As Lefsetz put it: "The less she does, the bigger the story is." By refusing to explain her intent, Morissette invested her clip with an irresistible layer of inscrutability, something that packs extra punch at a time when all too many found objects -- even Will Ferrell's "The Landlord" video -- turn out to be a marketing come-on for a website or movie project.
According to Kirkup, Morissette has no new album or tour to hawk. As she has remained mum, others have jumped in to stage a healthy debate about whether the sexual antics of today's starlets represent girl power or pathology. It's an issue that goes way beyond Fergie. As Natalie Nichols wrote recently in CityBeat, TV shows like "America's Next Top Model" and "The Pussycat Dolls Present: The Search for the Next Doll" "perpetuate the notion that a woman's hotness is directly related to the amount of 'power' she has. As though the best power women can hope to wield is sexual sway over men."
After "My Humps" appeared, the blogs were full of similar passionate argument.
When the Coterie of Zombies' Howard James Hardima wrote off Morissette's video as a "misguided potshot at confident, powerful sexy female figures everywhere," his post inspired heated response, led by Auros, who wrote: "Confidence and power don't come from trying to get boys to buy you stuff by playing the tease.... I believe the common term for that is 'gold digger.' Sexy is a girl who is smart, self-sufficient and couldn't give a fig for whether anyone thinks she's sexy."
For The Record
Los Angeles Times Tuesday May 01, 2007 Home Edition Main News Part A Page 2 National Desk 0 inches; 33 words Type of Material: Correction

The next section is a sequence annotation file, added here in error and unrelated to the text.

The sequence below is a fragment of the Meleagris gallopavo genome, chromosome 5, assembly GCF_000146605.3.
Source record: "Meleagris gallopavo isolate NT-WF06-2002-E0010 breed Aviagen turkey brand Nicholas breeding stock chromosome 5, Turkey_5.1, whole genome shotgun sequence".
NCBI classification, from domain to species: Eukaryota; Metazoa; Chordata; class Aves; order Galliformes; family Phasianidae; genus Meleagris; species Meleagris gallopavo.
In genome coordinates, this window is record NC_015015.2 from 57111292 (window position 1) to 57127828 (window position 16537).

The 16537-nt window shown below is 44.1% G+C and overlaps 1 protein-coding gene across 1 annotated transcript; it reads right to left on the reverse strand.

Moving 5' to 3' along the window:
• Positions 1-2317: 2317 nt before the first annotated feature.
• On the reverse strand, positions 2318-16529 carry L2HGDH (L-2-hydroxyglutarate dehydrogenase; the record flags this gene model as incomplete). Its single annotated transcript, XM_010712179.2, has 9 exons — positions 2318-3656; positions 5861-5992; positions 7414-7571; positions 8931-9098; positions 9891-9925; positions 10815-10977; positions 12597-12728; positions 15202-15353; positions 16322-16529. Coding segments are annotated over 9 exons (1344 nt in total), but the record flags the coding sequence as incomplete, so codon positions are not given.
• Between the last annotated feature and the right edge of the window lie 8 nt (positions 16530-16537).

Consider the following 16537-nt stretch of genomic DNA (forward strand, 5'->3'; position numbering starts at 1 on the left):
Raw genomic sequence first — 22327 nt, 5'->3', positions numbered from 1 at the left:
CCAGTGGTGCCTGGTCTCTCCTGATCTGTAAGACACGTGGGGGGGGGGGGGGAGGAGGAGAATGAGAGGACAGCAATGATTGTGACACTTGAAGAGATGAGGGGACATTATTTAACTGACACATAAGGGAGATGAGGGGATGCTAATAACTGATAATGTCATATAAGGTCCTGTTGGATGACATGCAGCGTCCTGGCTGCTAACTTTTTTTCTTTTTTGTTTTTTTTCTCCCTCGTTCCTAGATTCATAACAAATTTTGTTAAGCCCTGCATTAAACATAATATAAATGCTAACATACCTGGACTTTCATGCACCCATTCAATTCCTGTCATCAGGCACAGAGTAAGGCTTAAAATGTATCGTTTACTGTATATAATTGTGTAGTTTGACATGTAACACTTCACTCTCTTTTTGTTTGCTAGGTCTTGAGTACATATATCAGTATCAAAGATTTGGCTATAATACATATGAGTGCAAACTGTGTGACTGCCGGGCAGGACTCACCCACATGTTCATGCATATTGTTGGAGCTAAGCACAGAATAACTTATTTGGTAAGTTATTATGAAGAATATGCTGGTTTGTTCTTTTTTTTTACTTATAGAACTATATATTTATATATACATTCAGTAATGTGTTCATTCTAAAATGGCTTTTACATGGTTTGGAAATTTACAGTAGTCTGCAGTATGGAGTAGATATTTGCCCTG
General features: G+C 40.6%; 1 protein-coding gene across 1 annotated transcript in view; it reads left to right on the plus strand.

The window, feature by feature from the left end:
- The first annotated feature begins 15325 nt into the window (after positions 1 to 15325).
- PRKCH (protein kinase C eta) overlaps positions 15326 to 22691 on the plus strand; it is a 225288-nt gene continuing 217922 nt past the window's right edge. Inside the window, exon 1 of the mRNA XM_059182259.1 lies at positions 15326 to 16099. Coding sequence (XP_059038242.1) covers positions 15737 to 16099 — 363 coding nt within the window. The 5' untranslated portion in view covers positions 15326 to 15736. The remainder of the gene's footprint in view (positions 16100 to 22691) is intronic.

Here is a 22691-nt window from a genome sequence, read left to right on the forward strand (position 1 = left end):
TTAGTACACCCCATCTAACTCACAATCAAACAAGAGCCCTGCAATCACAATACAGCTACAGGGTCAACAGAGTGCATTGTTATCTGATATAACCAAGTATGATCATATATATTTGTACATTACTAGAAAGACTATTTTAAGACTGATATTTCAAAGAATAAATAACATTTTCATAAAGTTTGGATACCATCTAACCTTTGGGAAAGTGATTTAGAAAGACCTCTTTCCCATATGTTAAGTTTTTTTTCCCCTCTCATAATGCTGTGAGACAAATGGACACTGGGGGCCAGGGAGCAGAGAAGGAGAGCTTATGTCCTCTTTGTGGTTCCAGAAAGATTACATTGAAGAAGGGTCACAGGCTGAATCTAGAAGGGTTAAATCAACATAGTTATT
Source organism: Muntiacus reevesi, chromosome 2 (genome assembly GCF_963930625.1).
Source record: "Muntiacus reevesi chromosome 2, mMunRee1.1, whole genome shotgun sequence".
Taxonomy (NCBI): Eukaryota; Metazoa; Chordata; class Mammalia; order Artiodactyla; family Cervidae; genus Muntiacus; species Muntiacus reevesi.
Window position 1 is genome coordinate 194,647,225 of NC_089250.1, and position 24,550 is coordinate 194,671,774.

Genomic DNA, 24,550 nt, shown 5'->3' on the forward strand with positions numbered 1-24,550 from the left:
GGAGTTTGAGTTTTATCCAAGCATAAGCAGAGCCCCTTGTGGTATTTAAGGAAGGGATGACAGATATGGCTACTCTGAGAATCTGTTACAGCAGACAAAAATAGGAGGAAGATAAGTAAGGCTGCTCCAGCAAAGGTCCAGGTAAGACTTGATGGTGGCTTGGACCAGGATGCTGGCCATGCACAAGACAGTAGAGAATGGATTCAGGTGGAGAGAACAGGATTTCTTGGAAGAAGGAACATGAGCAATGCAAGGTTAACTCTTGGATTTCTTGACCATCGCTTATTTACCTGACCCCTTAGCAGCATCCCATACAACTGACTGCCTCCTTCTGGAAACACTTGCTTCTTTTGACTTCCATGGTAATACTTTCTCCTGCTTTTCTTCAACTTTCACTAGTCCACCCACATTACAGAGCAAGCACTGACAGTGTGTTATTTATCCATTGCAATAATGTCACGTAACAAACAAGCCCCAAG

Alanis Morissette video: The Big Picture column in the April 24 Calendar section about an Alanis Morissette video incorrectly gave the last name of the Coterie of Zombies' Howard James Hardiman as Hardima.
Sex, of course, fuels debate everywhere, not just on the Internet. But the Web today is also brimming with a new kind of participatory activism, one that uses video as a tool for social criticism, from pop issues to political ones.
Robert Greenwald, who used to make issue-oriented films and TV movies, is now an Internet pamphleteer, having launched the websites FoxAttacks, which runs critiques on Fox News, and TheRealMcCain, which highlights flip-flops in Sen. John McCain's policy positions. Greenwald says his pieces, posted on YouTube and other sites, have reached 2.4 million viewers without him having to spend a penny of marketing money.
Like Morissette, Greenwald uses video as social critique, with the issues he once addressed in a six-hour miniseries now framed in two-minute commentaries. The shorts have just as much visceral immediacy as Morissette's video, not just because of their eye-catching visuals but because they are passed along -- i.e. endorsed -- by peers and friends. One of Greenwald's most viewed pieces, "Fox Attacks Black America," has been credited with helping spur the leading three Democratic presidential candidates to pull out of a September debate co-sponsored by Fox News.
"People spread these short pieces around because they want to, not because they're being bankrolled by a giant studio marketing campaign," he says. "Our young staffers can shoot and edit these pieces in three days and have them up for people to see. It's not just user-generated content. When someone watches it and hits the forward button, it's user-distributed too. You're replacing Universal Studios with a peer-to-peer network with the click of a mouse."
Universal Studios isn't going to disappear anytime soon. Nor, sadly, will Fergie and her humps. But the era of video activism is here to stay. Whether you're a political activist or a singer eager to try your hand at social comment, the pop culture playing field has never been more open to ideas than it is today.
"The Big Picture" runs each Tuesday in Calendar. Questions or criticism can be e-mailed to email@example.com.